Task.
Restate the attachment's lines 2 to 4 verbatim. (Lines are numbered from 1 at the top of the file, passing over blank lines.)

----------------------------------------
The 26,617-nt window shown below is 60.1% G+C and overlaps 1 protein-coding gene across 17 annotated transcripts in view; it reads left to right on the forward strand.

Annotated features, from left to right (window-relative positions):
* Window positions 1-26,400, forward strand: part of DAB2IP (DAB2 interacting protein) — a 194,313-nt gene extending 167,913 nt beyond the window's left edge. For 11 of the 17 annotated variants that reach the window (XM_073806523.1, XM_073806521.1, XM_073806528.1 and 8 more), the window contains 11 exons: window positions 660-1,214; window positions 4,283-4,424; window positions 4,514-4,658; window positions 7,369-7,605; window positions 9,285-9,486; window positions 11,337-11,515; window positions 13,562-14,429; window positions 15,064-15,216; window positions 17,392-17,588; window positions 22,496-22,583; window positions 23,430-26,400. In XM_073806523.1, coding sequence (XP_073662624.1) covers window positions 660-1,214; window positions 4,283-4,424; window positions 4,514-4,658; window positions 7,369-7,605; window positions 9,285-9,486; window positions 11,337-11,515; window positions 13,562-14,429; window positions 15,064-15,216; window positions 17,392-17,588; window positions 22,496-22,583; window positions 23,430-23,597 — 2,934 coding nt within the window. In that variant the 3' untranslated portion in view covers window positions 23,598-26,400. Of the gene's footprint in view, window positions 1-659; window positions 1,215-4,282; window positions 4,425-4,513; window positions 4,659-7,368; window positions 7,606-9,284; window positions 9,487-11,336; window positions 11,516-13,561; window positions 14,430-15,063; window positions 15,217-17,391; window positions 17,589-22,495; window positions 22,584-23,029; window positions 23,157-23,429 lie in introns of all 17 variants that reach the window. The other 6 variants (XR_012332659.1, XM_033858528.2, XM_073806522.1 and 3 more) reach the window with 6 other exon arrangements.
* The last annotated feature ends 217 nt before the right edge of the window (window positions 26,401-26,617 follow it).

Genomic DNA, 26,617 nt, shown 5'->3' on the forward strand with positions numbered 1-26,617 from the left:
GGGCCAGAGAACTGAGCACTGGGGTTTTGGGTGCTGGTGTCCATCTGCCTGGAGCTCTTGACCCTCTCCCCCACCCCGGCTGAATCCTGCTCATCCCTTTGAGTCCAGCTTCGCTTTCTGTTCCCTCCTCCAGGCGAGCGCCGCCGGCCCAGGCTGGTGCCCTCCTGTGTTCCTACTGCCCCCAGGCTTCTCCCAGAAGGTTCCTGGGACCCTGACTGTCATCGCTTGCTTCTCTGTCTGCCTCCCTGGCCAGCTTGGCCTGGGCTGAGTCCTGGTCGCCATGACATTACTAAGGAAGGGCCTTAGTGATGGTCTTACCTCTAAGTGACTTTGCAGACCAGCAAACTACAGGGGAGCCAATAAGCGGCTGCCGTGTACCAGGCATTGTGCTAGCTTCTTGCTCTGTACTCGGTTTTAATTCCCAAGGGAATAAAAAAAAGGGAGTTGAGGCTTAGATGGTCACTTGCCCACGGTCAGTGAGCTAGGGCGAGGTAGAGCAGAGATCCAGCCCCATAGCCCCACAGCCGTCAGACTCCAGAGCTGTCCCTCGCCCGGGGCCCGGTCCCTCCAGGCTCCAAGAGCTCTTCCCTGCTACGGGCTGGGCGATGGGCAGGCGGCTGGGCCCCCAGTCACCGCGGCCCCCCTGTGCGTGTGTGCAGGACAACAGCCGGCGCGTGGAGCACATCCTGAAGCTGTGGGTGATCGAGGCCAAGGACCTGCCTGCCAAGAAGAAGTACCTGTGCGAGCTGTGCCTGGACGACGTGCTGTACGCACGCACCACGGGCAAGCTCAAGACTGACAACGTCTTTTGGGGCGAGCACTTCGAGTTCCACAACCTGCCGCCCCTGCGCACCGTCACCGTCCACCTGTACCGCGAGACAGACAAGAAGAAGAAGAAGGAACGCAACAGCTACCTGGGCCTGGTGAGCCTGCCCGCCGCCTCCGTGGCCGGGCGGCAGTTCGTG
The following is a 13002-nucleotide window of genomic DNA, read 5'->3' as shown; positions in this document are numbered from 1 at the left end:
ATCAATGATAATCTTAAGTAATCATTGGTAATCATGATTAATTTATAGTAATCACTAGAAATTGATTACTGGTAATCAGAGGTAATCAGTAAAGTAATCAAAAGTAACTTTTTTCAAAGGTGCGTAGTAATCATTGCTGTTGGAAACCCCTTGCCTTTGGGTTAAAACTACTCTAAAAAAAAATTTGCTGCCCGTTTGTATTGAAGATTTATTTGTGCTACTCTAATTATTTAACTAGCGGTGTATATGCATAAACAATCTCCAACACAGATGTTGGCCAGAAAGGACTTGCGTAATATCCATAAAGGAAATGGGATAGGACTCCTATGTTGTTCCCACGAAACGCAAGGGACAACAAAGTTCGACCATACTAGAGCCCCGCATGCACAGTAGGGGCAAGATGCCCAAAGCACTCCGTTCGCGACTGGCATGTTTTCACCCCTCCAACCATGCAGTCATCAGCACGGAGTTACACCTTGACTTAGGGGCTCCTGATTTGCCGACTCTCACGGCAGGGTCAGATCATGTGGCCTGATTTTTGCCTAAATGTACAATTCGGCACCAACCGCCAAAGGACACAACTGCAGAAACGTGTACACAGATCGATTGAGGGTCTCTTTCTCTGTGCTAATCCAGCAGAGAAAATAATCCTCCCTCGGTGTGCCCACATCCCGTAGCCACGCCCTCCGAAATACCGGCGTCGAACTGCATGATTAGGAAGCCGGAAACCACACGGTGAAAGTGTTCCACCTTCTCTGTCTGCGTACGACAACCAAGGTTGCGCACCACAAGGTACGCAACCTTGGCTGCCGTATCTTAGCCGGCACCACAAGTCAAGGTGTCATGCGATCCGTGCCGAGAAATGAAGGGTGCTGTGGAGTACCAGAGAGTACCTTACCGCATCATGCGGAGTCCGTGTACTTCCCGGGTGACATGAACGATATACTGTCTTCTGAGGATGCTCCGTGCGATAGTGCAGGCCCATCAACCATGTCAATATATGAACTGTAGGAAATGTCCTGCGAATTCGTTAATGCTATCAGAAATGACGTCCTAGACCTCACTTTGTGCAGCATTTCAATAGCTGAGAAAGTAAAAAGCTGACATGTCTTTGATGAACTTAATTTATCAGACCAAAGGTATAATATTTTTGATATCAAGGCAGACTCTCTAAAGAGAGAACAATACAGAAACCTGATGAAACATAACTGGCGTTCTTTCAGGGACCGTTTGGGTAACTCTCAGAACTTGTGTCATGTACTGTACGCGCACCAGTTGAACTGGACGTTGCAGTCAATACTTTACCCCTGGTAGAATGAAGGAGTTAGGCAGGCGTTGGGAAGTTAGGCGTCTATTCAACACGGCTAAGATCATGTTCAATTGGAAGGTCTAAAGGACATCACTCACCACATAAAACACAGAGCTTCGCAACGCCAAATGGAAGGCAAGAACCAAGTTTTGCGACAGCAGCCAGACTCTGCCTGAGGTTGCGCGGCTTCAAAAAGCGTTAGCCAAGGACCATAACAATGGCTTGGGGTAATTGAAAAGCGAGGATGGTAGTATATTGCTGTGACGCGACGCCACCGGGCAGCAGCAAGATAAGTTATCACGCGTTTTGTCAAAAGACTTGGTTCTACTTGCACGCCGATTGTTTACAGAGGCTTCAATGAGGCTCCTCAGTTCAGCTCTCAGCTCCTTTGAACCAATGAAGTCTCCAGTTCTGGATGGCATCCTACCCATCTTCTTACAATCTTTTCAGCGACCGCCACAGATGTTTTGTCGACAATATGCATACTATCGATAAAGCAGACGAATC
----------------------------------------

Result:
Annotated features, from left to right (window-relative positions):
* Window positions 1-26,400, forward strand: part of DAB2IP (DAB2 interacting protein) — a 194,313-nt gene extending 167,913 nt beyond the window's left edge. For 11 of the 17 annotated variants that reach the window (XM_073806523.1, XM_073806521.1, XM_073806528.1 and 8 more), the window contains 11 exons: window positions 660-1,214; window positions 4,283-4,424; window positions 4,514-4,658; window positions 7,369-7,605; window positions 9,285-9,486; window positions 11,337-11,515; window positions 13,562-14,429; window positions 15,064-15,216; window positions 17,392-17,588; window positions 22,496-22,583; window positions 23,430-26,400. In XM_073806523.1, coding sequence (XP_073662624.1) covers window positions 660-1,214; window positions 4,283-4,424; window positions 4,514-4,658; window positions 7,369-7,605; window positions 9,285-9,486; window positions 11,337-11,515; window positions 13,562-14,429; window positions 15,064-15,216; window positions 17,392-17,588; window positions 22,496-22,583; window positions 23,430-23,597 — 2,934 coding nt within the window. In that variant the 3' untranslated portion in view covers window positions 23,598-26,400. Of the gene's footprint in view, window positions 1-659; window positions 1,215-4,282; window positions 4,425-4,513; window positions 4,659-7,368; window positions 7,606-9,284; window positions 9,487-11,336; window positions 11,516-13,561; window positions 14,430-15,063; window positions 15,217-17,391; window positions 17,589-22,495; window positions 22,584-23,029; window positions 23,157-23,429 lie in introns of all 17 variants that reach the window. The other 6 variants (XR_012332659.1, XM_033858528.2, XM_073806522.1 and 3 more) reach the window with 6 other exon arrangements.
* The last annotated feature ends 217 nt before the right edge of the window (window positions 26,401-26,617 follow it).